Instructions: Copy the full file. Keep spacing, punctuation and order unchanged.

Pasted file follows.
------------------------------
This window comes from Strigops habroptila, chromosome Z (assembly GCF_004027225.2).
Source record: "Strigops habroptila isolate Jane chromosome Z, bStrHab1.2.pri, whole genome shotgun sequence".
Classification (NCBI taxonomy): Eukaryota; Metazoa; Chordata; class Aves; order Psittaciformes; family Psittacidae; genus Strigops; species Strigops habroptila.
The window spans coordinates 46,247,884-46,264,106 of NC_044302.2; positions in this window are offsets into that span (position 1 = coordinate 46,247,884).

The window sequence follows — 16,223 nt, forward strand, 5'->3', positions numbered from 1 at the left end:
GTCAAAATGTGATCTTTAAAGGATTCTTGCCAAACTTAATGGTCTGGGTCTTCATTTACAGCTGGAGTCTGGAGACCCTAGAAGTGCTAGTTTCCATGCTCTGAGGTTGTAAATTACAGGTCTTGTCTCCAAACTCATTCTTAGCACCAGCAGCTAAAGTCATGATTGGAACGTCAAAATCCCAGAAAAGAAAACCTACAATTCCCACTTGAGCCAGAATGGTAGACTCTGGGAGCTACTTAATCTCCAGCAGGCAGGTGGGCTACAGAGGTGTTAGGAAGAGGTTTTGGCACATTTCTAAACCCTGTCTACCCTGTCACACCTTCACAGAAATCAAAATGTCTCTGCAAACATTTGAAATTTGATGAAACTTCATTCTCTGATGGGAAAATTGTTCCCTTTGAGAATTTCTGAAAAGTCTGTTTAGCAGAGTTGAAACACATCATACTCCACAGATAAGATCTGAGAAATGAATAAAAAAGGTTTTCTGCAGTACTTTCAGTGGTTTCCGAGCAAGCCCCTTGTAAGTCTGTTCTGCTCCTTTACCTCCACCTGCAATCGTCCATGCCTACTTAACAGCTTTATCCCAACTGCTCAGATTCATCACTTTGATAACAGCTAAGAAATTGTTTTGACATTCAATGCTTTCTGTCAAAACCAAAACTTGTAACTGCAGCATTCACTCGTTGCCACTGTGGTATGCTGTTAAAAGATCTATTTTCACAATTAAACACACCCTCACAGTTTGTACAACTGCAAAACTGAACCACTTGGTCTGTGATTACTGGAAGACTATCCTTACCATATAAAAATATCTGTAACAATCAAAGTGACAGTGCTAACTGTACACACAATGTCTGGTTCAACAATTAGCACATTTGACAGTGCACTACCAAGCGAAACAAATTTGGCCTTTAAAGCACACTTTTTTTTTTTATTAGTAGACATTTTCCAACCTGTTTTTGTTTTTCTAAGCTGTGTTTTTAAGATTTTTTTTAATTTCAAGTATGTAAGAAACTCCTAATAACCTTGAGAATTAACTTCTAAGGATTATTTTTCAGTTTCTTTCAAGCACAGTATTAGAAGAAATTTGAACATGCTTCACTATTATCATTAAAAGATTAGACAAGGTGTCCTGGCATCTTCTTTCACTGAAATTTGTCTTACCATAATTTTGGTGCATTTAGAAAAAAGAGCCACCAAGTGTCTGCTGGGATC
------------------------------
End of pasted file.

This window comes from Strigops habroptila, chromosome Z (assembly GCF_004027225.2).
Source record: "Strigops habroptila isolate Jane chromosome Z, bStrHab1.2.pri, whole genome shotgun sequence".
Classification (NCBI taxonomy): Eukaryota; Metazoa; Chordata; class Aves; order Psittaciformes; family Psittacidae; genus Strigops; species Strigops habroptila.
The window spans coordinates 46,247,884-46,264,106 of NC_044302.2; positions in this window are offsets into that span (position 1 = coordinate 46,247,884).

The window sequence follows — 16,223 nt, forward strand, 5'->3', positions numbered from 1 at the left end:
GTCAAAATGTGATCTTTAAAGGATTCTTGCCAAACTTAATGGTCTGGGTCTTCATTTACAGCTGGAGTCTGGAGACCCTAGAAGTGCTAGTTTCCATGCTCTGAGGTTGTAAATTACAGGTCTTGTCTCCAAACTCATTCTTAGCACCAGCAGCTAAAGTCATGATTGGAACGTCAAAATCCCAGAAAAGAAAACCTACAATTCCCACTTGAGCCAGAATGGTAGACTCTGGGAGCTACTTAATCTCCAGCAGGCAGGTGGGCTACAGAGGTGTTAGGAAGAGGTTTTGGCACATTTCTAAACCCTGTCTACCCTGTCACACCTTCACAGAAATCAAAATGTCTCTGCAAACATTTGAAATTTGATGAAACTTCATTCTCTGATGGGAAAATTGTTCCCTTTGAGAATTTCTGAAAAGTCTGTTTAGCAGAGTTGAAACACATCATACTCCACAGATAAGATCTGAGAAATGAATAAAAAAGGTTTTCTGCAGTACTTTCAGTGGTTTCCGAGCAAGCCCCTTGTAAGTCTGTTCTGCTCCTTTACCTCCACCTGCAATCGTCCATGCCTACTTAACAGCTTTATCCCAACTGCTCAGATTCATCACTTTGATAACAGCTAAGAAATTGTTTTGACATTCAATGCTTTCTGTCAAAACCAAAACTTGTAACTGCAGCATTCACTCGTTGCCACTGTGGTATGCTGTTAAAAGATCTATTTTCACAATTAAACACACCCTCACAGTTTGTACAACTGCAAAACTGAACCACTTGGTCTGTGATTACTGGAAGACTATCCTTACCATATAAAAATATCTGTAACAATCAAAGTGACAGTGCTAACTGTACACACAATGTCTGGTTCAACAATTAGCACATTTGACAGTGCACTACCAAGCGAAACAAATTTGGCCTTTAAAGCACACTTTTTTTTTTTATTAGTAGACATTTTCCAACCTGTTTTTGTTTTTCTAAGCTGTGTTTTTAAGATTTTTTTTAATTTCAAGTATGTAAGAAACTCCTAATAACCTTGAGAATTAACTTCTAAGGATTATTTTTCAGTTTCTTTCAAGCACAGTATTAGAAGAAATTTGAACATGCTTCACTATTATCATTAAAAGATTAGACAAGGTGTCCTGGCATCTTCTTTCACTGAAATTTGTCTTACCATAATTTTGGTGCATTTAGAAAAAAGAGCCACCAAGTGTCTGCTGGGATC